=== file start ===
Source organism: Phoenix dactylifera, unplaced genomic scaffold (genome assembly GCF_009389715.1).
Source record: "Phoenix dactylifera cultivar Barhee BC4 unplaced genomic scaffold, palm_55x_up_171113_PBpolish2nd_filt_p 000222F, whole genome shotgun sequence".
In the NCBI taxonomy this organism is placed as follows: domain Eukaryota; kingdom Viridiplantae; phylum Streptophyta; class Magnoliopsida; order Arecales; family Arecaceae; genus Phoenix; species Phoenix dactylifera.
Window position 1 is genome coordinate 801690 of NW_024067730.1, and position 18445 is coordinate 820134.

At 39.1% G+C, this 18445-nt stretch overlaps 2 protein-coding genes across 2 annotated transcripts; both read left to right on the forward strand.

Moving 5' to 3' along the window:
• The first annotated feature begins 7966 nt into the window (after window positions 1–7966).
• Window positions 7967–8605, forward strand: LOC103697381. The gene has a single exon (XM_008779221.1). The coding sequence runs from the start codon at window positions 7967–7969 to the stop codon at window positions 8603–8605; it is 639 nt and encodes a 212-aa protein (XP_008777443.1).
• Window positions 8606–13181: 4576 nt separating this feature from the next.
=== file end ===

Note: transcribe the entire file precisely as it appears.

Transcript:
Source organism: Phoenix dactylifera, unplaced genomic scaffold (genome assembly GCF_009389715.1).
Source record: "Phoenix dactylifera cultivar Barhee BC4 unplaced genomic scaffold, palm_55x_up_171113_PBpolish2nd_filt_p 000222F, whole genome shotgun sequence".
In the NCBI taxonomy this organism is placed as follows: domain Eukaryota; kingdom Viridiplantae; phylum Streptophyta; class Magnoliopsida; order Arecales; family Arecaceae; genus Phoenix; species Phoenix dactylifera.
Window position 1 is genome coordinate 801690 of NW_024067730.1, and position 18445 is coordinate 820134.

At 39.1% G+C, this 18445-nt stretch overlaps 2 protein-coding genes across 2 annotated transcripts; both read left to right on the forward strand.

Moving 5' to 3' along the window:
• The first annotated feature begins 7966 nt into the window (after window positions 1–7966).
• Window positions 7967–8605, forward strand: LOC103697381. The gene has a single exon (XM_008779221.1). The coding sequence runs from the start codon at window positions 7967–7969 to the stop codon at window positions 8603–8605; it is 639 nt and encodes a 212-aa protein (XP_008777443.1).
• Window positions 8606–13181: 4576 nt separating this feature from the next.